Russian law would OK more foreign adoptions Bill calls for increase in regulations, awaits president's approval

June 14, 1998|By Kathy Lally | Kathy Lally,SUN FOREIGN STAFF

MOSCOW -- Traveling 5,000 miles from Baltimore by airplane and overnight train into the unknown, their luggage disappearing just long enough to provoke anxiety, Mary Lou Kenney and David Bolton arrived in the Russian city of Ulyanovsk to find their new baby daughter covered with bright green spots.

The orphanage staff received them warmly and provided immediate reassurance. Nine-month-old Anna had a perfectly normal case of chicken pox, and the eruptions had been painted with an antiseptic routinely swathed over children here.

The current of uneasiness that had flowed through the adoption process began to dissipate. The Kenney-Boltons had begun their search for Anna as the Russian parliament was threatening to severely restrict or even cut off adoptions by foreigners. But since they adopted their child, legislation has been passed that will enable thousands more foreigners to adopt children from Russia's overcrowded orphanages.

The Baltimoreans, who had chosen their child with the help of a 30-second video, wondered if they would find unreported health problems. And they asked themselves a natural question: Would they love this child?

"After being with her half an hour," Bolton says, holding Anna and grinning at her, "she was so engaging there were no doubts at all."

Just as this newly expanded family was reveling in its good fortune, Russia's parliament, the Duma, was preparing to pass a bill that would offer thousands of other American families a similar opportunity to rejoice. Overcoming nationalistic rhetoric that compared foreign adoptions to baby-selling, the Duma listened to the pleas of doctors and orphanage directors and agreed that more than anything, children need families, no matter their nationality.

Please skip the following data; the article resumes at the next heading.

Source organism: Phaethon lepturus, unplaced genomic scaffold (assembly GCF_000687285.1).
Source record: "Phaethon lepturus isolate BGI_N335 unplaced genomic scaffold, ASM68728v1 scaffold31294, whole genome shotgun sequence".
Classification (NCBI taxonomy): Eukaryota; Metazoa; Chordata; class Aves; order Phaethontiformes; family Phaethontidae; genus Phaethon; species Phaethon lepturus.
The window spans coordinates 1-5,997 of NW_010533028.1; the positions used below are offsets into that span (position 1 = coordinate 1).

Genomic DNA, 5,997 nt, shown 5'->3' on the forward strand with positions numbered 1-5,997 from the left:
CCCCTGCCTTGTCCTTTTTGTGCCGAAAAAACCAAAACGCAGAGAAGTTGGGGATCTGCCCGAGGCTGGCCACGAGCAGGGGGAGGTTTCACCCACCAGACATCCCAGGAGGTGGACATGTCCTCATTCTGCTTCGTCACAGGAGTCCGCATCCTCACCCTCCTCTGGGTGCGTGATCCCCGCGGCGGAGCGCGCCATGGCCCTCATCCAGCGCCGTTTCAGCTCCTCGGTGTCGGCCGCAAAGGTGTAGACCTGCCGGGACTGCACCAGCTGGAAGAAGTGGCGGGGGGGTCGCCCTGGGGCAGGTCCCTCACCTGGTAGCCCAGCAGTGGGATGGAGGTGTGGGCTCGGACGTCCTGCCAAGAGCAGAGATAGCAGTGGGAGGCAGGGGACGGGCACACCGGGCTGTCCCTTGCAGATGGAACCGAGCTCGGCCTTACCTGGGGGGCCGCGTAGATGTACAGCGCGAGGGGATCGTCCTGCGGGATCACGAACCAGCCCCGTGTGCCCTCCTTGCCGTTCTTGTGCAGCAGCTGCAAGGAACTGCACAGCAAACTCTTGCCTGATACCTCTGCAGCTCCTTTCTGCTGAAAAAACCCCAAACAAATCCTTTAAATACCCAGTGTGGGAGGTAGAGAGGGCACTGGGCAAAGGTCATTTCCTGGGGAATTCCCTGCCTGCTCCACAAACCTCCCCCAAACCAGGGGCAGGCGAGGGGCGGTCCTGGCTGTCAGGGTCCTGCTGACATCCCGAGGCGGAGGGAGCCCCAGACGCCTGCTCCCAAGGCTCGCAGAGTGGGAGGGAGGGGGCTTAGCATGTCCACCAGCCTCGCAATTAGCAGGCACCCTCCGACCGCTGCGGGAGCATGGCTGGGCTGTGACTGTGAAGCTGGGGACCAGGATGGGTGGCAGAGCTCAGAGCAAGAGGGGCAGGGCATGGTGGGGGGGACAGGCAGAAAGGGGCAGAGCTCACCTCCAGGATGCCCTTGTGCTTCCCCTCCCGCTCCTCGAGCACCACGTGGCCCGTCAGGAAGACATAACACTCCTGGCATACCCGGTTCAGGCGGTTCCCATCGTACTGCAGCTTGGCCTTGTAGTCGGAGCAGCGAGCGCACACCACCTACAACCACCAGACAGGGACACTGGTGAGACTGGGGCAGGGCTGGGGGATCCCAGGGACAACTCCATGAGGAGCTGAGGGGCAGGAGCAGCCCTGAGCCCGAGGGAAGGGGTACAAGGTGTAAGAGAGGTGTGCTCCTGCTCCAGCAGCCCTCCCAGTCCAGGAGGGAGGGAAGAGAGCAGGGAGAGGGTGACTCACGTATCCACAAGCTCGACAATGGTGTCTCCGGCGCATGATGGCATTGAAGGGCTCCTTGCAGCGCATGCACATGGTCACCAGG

Significance for Americans

The bill, passed by the Duma June 5, holds enormous significance for Americans. Since foreign adoptions became legal here in 1992, more and more Americans have been coming to Russia to adopt. By last year, when Americans adopted more than 3,800 children here, compared with 3,500 from China, Russia had become the most popular overseas destination for Americans seeking to adopt.

"People here waiting to adopt are hungry for news of these changes," Kenney said from Baltimore.

The Duma bill, which awaits President Boris N. Yeltsin's signature, would require adopted children to keep their Russian citizenship until they are 18, would order Russian consulates to monitor the welfare of the children and would permit "intermediaries" to act on behalf of adoptive parents.

"I think the changes will be invisible to most adopting parents," says Michele Thoren Bond, first secretary and consul in the immigrant visa department of the U.S. Embassy here.

However, Bond says, the agencies parents work with would be subject to new requirements. The bill demands more thorough licensing and regulation of foreign adoption agencies, though the details have yet to be spelled out in actual regulations.

In general, agencies would have to document their staff's qualifications and provide evidence of licensing in their home state and tax records to show that they are not-for-profit.

"Now they want better regulation," Bond says, "and that's completely understandable."

Adoptive families' godsend

With fewer and fewer infants available in the United States and with economic hardships here increasing the population of orphanages, Russia has become a godsend for adoptive families.

In 1992, Americans adopted 324 children here. In the last fiscal year, the U.S. Embassy's consular office in Moscow issued visas for 3,851 adopted children, and even higher numbers are expected this year. In the first eight months of this fiscal year, 3,311 children were adopted, with 697 in December alone.

On some days, as many as 50 children and their parents crowd into the visa department's cramped waiting room.

The first versions of the Duma bill proposed a moratorium on foreign adoptions and would have prohibited agencies from acting on behalf of adoptive parents -- which would have made it nearly impossible for most Americans to adopt a child in Russia, where they would be bewildered by language and bureaucracy.

Backlash against foreigners

Though most Russians are grateful that children are being adopted by foreign families rather than spending their lives in institutions, the adoptions have inflamed nationalist sensibilities in some political circles. And even legislators who don't object to foreign adoptions have been uneasy about the operations of private adoption agencies.

"Adoption has always been perceived as a state function, such as marriage," Bond says. "They don't see how a private agency can fit into that. All of that is alien."

Some officials regard the fees agencies charge as tantamount to buying a child.

"Paying $10,000 for a child -- it's a new slave trade," Gennady Zyuganov, the Communist party leader, said during debate on the bill.

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